A child being left in the car is usually front-page news in Phoenix. It is a tragic death, as the inside of a car in the summer can reach 200 degrees. In Maricopa County, parents who leave children in the car, even when there is no real injury, are often charged with child abuse/neglect. Child Protective Services (CPS) will be contacted and children can be placed in foster homes. Depending on the injury to the child, temperature and policies set by prosecutors of these cases, the charges can run the gambit from misdemeanors to negligent homicide.
Everyone has heard stories about men intentionally leaving their kids in the car while going into a bar or strip-club. Remember the lady in Scottsdale who left her kid in the car but took her dog into Nordstroms?
A few years ago I represented a mother, who despite what she thought were good intentions, left her son in the car while she went into a bookstore. The events occurred at the Target Shopping Center adjacent to Paradise Valley Mall. My client and her two (2) kids were heading to the “1/2 Priced Books” in the strip mall. The children, ages 3 and 7, were in the back seat of a Honda Oddessy minivan. The 3-year-old boy had fallen asleep in the car on the short drive from their home in Paradise Valley. Mom decided she did not want to wake the child, and found the closest parking spot to the “1/2 Priced Books”. She opened the sliding door so that she (and anyone nearby) could see into the van and where the boy sleeping and still strapped into his car seat.
Fortunately, the weather was pleasant (70 degrees) and was not an issue when she left the car and walked about 150 feet (as measured by the Phoenix Police Department) into the “1/2 Priced Books”. As the minutes ticked on, pedestrians in the parking lot took notice of the little boy sleeping unattended in the vehicle. They gathered near the car wondering the whereabouts of the child’s parent. Someone called the Phoenix Police, who arrived a few minutes later and confirmed that the child was in good health and just sleeping. Ultimately, the roof-lights of the squad car caught the attention of my client who frantically came running out of the bookstore.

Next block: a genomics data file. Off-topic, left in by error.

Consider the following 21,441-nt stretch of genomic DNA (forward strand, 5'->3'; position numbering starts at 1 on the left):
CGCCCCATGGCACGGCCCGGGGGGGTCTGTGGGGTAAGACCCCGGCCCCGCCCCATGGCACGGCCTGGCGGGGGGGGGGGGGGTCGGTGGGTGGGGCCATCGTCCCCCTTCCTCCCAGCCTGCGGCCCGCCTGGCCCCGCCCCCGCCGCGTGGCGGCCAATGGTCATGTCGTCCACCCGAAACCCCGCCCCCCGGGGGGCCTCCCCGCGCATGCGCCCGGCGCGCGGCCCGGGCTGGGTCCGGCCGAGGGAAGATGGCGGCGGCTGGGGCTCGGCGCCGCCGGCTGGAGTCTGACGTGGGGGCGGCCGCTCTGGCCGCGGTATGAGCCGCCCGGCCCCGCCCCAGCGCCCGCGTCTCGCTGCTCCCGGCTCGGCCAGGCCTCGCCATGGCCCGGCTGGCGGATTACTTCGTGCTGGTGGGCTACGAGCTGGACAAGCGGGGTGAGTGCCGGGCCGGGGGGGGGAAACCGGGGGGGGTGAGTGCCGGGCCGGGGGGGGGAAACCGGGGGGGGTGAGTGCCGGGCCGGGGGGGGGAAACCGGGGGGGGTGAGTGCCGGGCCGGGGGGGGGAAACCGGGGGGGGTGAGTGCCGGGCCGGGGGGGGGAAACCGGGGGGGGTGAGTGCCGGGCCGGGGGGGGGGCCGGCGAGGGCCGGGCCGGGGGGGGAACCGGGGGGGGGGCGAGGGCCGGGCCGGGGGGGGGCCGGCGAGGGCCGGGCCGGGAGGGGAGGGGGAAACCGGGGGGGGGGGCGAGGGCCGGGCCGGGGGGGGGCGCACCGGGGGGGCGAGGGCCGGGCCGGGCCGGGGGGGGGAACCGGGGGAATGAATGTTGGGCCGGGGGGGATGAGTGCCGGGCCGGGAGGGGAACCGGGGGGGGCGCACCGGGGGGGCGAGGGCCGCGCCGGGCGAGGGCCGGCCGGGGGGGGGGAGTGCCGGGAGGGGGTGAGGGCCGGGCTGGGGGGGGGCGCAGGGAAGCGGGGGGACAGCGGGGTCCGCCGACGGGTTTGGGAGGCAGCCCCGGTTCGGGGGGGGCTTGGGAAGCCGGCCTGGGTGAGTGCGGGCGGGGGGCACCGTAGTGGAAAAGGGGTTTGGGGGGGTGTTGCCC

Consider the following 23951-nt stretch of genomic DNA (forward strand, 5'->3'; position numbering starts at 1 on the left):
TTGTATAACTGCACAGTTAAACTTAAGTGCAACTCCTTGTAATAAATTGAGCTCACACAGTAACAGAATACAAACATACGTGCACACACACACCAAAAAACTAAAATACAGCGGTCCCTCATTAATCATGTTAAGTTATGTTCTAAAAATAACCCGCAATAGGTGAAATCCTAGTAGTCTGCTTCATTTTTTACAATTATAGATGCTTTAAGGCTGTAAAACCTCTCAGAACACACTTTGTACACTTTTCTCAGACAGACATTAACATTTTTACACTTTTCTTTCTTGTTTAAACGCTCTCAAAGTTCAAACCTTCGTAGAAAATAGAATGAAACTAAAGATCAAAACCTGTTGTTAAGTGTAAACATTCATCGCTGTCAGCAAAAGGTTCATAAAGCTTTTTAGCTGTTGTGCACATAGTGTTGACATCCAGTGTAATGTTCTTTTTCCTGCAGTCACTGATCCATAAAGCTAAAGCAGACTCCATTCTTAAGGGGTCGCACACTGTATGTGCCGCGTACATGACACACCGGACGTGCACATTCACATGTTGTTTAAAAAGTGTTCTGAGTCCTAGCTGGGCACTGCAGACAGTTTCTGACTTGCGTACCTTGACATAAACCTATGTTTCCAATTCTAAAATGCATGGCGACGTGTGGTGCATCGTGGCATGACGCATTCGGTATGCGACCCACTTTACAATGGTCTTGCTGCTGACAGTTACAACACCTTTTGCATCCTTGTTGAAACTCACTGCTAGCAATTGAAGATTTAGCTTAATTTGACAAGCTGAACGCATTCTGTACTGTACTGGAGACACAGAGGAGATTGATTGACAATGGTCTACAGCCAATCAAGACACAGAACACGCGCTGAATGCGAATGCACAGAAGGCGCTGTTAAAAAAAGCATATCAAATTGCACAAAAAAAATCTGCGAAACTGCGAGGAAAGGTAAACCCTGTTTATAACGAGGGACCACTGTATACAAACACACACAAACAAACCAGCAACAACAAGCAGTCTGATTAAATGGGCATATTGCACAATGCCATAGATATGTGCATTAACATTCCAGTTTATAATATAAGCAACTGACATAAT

The Mother approached the Phoenix police officer and tried to explain that she was watching the child from inside the bookstore. She indicated that she could see her son the entire time through the open car door and that he was okay. While the police were deciding what action to take, Mother called her husband, who was a physician at the Mayo Clinic in Scottsdale. He quickly arrived at the shopping center and attempted to deescalate the situation. Notwithstanding his efforts, the Mother was arrested.
Defending a parent accused of intentionally harming a child is always challenging…but defending a parent who unintentionally (certainly not maliciously) exposed a child to harm is often more difficult. My client was a PhD candidate and extremely intelligent (at least with book smarts). Yet, despite her formal education, she clearly exercised poor judgment by leaving her son in the car. In defending the case, we obtained video surveillance from the parking lot and were able to asses how long the Mother had left the child unattended…a total of 14 minutes. The State argued that the Mother must not have been watching from the store, as she did not see the small mob of onlookers until the police arrived with lights and sirens.
In addition to criminal charges, Child Protective Services (CPS) was called. Our job was to assure that the CPS ‘unsubstantiated’ the child neglect allegation and that the criminal matter was successfully resolved by trial or reasonable compromise. Ultimately, we convinced CPS to ‘unsubstantiate’ the allegation, as the child was not harmed, and State of Arizona agreed to drop the felony charges.
While we all think we would not make a mistake as serious as this, the reality is that it could happen to anyone. Unfortunately poor parenting decisions do not discriminate based wealth or education. My client made a bad decision, and fortunately, with our assistance, was able to avoid CPS taking her children or being convicted of a serious crime.